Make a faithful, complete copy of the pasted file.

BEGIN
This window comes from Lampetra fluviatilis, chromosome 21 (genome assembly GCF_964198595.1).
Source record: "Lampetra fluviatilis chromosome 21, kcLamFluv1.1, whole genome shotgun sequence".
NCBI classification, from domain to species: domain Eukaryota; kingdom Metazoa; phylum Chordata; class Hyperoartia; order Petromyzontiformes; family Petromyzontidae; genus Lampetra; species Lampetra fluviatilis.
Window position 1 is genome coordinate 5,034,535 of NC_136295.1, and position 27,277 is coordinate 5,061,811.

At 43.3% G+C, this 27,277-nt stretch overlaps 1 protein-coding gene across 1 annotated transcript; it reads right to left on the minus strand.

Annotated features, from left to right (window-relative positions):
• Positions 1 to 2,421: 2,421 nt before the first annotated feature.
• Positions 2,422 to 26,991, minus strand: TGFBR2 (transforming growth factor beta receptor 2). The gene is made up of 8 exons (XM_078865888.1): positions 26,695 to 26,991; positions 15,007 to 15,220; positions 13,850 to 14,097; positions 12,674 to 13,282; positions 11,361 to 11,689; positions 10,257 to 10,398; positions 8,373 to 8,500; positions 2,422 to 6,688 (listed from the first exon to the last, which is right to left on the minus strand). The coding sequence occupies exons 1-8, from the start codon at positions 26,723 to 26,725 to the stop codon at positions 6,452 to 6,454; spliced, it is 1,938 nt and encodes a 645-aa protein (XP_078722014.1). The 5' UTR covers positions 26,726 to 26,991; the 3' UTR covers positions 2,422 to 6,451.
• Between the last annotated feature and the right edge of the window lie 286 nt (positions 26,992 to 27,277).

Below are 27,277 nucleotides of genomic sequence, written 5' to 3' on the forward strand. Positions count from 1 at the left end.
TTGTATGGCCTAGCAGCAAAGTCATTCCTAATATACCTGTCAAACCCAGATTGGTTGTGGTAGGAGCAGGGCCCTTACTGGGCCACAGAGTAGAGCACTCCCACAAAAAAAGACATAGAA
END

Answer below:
This window comes from Lampetra fluviatilis, chromosome 21 (genome assembly GCF_964198595.1).
Source record: "Lampetra fluviatilis chromosome 21, kcLamFluv1.1, whole genome shotgun sequence".
NCBI classification, from domain to species: domain Eukaryota; kingdom Metazoa; phylum Chordata; class Hyperoartia; order Petromyzontiformes; family Petromyzontidae; genus Lampetra; species Lampetra fluviatilis.
Window position 1 is genome coordinate 5,034,535 of NC_136295.1, and position 27,277 is coordinate 5,061,811.

At 43.3% G+C, this 27,277-nt stretch overlaps 1 protein-coding gene across 1 annotated transcript; it reads right to left on the minus strand.

Annotated features, from left to right (window-relative positions):
• Positions 1 to 2,421: 2,421 nt before the first annotated feature.
• Positions 2,422 to 26,991, minus strand: TGFBR2 (transforming growth factor beta receptor 2). The gene is made up of 8 exons (XM_078865888.1): positions 26,695 to 26,991; positions 15,007 to 15,220; positions 13,850 to 14,097; positions 12,674 to 13,282; positions 11,361 to 11,689; positions 10,257 to 10,398; positions 8,373 to 8,500; positions 2,422 to 6,688 (listed from the first exon to the last, which is right to left on the minus strand). The coding sequence occupies exons 1-8, from the start codon at positions 26,723 to 26,725 to the stop codon at positions 6,452 to 6,454; spliced, it is 1,938 nt and encodes a 645-aa protein (XP_078722014.1). The 5' UTR covers positions 26,726 to 26,991; the 3' UTR covers positions 2,422 to 6,451.
• Between the last annotated feature and the right edge of the window lie 286 nt (positions 26,992 to 27,277).

Below are 27,277 nucleotides of genomic sequence, written 5' to 3' on the forward strand. Positions count from 1 at the left end.
TTGTATGGCCTAGCAGCAAAGTCATTCCTAATATACCTGTCAAACCCAGATTGGTTGTGGTAGGAGCAGGGCCCTTACTGGGCCACAGAGTAGAGCACTCCCACAAAAAAAGACATAGAA